In the fall of 1987, I was a bright eyed 21 year old gay "boy" who was alive and excited about life. I was volunteering for the local AIDS project back home in New Haven--working to get "safer sex" information out to my peers. I had just finished EMT school, and was working in a profession that I loved. I was fair haired, fair skinned, an out of the closet man in uniform, who after long last could go into the gay bars in town. Life was colorful, vibrant and alive.
I was dating a guy who I liked, and he and I, along with some other friends, decided to go to Washington, DC for a weekend to see the AIDS Quilt, and just be young, gay, and on a road trip to our Nation's Capitol. None of us had been to Washington before, so we were expecting streets lined with cherry trees, grand marble edifices and flags; triumphant salutations to all the wonder, freedom, and safety our Nation represented to us. The promises of prior generations fulfilled--we were the benefactors to the sacrifices these marble testaments represented.
The AIDS epidemic for my friends and me was an abstract concept. Sure, we knew people who were HIV+ through volunteering at the AIDS Project, but they were not like us. We were young, white, smart, and affluent, and AIDS doesn't happen to people like us. I knew I would never get HIV because I was a highly trained medical "professional," and knew how to protect myself. AIDS would never affect me or my friends.
We knew that those who got AIDS were the older guys; the "ferns"; guys in the porn theatre on Woodward Avenue, in East Rock Park, and down at Long Wharf. Junkies and prostitutes we were not, so we would be ok.
We were invincible.
Our visit to the AIDS quilt began to change that in all of us.
We discovered that people who died of AIDS were affluent, white, smart, college educated. They were, and continue to be, artists, doctors, lawyers, and even EMT's. They are men, women, gay and straight. They were black and white, mothers, fathers, grandparents, aunts and uncles. The fabric of the AIDS Quilt represented, in a very real way, the fabric of humanity. Cut from different swatches and bolts, they were sewn together to become a seamless fabric.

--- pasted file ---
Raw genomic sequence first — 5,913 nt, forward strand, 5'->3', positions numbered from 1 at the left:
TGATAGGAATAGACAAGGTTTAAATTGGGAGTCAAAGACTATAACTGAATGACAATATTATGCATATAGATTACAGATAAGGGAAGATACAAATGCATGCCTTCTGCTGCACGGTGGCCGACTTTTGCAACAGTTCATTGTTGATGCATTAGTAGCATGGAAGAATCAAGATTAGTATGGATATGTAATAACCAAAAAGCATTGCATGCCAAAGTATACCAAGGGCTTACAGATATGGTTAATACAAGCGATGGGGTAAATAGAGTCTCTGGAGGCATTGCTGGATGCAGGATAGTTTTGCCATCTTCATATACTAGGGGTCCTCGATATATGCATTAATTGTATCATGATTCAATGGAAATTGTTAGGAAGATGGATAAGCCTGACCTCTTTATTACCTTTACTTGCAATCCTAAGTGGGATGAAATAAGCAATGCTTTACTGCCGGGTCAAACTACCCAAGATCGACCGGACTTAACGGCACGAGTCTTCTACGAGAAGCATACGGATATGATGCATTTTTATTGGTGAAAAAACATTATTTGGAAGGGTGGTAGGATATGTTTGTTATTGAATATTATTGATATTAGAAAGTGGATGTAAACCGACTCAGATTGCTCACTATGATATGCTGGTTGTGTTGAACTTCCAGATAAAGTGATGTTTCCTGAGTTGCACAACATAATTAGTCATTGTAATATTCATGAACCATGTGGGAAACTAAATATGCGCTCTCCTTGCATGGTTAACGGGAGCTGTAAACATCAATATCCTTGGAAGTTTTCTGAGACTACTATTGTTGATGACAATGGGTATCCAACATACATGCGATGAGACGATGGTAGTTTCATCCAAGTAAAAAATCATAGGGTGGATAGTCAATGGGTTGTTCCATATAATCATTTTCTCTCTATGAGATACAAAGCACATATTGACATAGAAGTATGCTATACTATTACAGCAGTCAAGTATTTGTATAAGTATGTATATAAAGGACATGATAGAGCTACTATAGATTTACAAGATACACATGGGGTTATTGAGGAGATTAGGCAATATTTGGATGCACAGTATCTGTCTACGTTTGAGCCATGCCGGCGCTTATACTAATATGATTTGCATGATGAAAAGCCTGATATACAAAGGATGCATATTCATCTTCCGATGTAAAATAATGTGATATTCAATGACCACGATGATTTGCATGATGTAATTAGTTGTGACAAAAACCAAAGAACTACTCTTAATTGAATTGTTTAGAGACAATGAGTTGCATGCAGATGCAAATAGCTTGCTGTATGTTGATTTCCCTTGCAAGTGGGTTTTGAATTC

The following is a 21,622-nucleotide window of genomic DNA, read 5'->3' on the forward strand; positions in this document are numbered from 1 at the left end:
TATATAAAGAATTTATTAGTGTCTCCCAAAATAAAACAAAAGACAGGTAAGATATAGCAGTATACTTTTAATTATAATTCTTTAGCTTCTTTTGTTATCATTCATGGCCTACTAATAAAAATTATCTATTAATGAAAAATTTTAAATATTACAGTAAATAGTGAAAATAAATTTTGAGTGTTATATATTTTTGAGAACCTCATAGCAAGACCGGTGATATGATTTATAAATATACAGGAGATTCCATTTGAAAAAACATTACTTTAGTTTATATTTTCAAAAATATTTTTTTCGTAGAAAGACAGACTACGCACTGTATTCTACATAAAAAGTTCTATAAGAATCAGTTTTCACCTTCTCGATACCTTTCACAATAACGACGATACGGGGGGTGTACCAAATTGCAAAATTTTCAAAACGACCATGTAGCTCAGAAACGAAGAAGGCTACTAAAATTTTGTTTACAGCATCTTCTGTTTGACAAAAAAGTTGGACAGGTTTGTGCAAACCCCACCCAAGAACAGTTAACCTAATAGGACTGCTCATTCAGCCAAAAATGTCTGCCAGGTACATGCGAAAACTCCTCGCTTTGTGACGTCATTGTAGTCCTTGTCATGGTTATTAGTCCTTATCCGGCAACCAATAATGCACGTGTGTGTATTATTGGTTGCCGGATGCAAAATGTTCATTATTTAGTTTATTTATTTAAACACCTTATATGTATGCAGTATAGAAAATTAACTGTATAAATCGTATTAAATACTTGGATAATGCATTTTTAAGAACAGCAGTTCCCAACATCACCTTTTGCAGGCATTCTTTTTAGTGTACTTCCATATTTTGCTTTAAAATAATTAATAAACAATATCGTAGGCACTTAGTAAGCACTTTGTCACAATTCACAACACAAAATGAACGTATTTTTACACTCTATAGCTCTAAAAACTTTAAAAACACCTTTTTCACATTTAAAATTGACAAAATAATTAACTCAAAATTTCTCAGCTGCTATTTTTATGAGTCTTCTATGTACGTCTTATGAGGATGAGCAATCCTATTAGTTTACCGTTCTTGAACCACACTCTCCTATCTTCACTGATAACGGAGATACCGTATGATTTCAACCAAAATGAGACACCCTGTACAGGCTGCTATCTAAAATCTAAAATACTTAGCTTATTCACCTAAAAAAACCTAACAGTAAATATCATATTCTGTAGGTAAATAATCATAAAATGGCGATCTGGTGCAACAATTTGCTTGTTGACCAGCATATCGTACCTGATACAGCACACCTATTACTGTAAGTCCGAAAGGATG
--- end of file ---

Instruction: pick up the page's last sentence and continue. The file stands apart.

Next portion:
Then AIDS hit home.
About 3 weeks after our trip, one of my group of friends tested positive for HIV. There we all were--facing this disease straight in the face. Our friend who was college educated, white, and employed, was HIV+. His health insurance didn't cover his HIV meds, so we each chipped in every month to cover his medication bill, which was $500 a month.
The party was over for this 21 year old.
At 21, I was facing the disease, and watching a friend die – very quickly, and there was nothing I could do. I saved lives every day in my job. Shootings, heart attacks, strokes, diabetic comas – I overcame them all. But not this. I could honestly say there were people alive purely because of my skill and intervention, but I could do nothing for my friend. I felt more helpless then than I ever had at that point in my life.
I couldn't even escape it in my job. One day, I was called upon to transport a man to Hospice. Turned out, it was a school-mate – we graduated from high school together. He was dying, and I was taking him to the last place he will ever live. He looked at me in the back of the ambulance, told me not touch him, as he didn't want to make me sick. I stroked his hair, held his hand, and we both cried the entire ride. He died 3 days later – he was 22. To this day, I can close my eyes, and see his tears – and his pulling away from me as I tried to wipe them from his cheeks because he wanted to protect me.
About a year or so later, I recall my mom commenting to me that I went to a lot of wakes and funerals. It was true. My friend from the trip to DC had passed away 11 months after his diagnosis. I watched the gay community slip away and die; emaciated not only by the disease, but by prejudice, apathy, and neglect.
I fell in love with Washington, DC on that trip in 1987, and knew then that one day, I would make my home here, something I accomplished in 1999.
So--fast forward from 1987 to 2007. I am not as fair haired or fair skinned. My uniform has changed, and it takes me a bit longer to be "vibrant." Most certainly, the moniker "boy" no longer applies.
I have very close friends who are HIV+ and living with AIDS. My adopted home town of Washington, DC has the highest HIV infection rate of any city in the United States, so knowing someone who is HIV+ or living with AIDS is commonplace.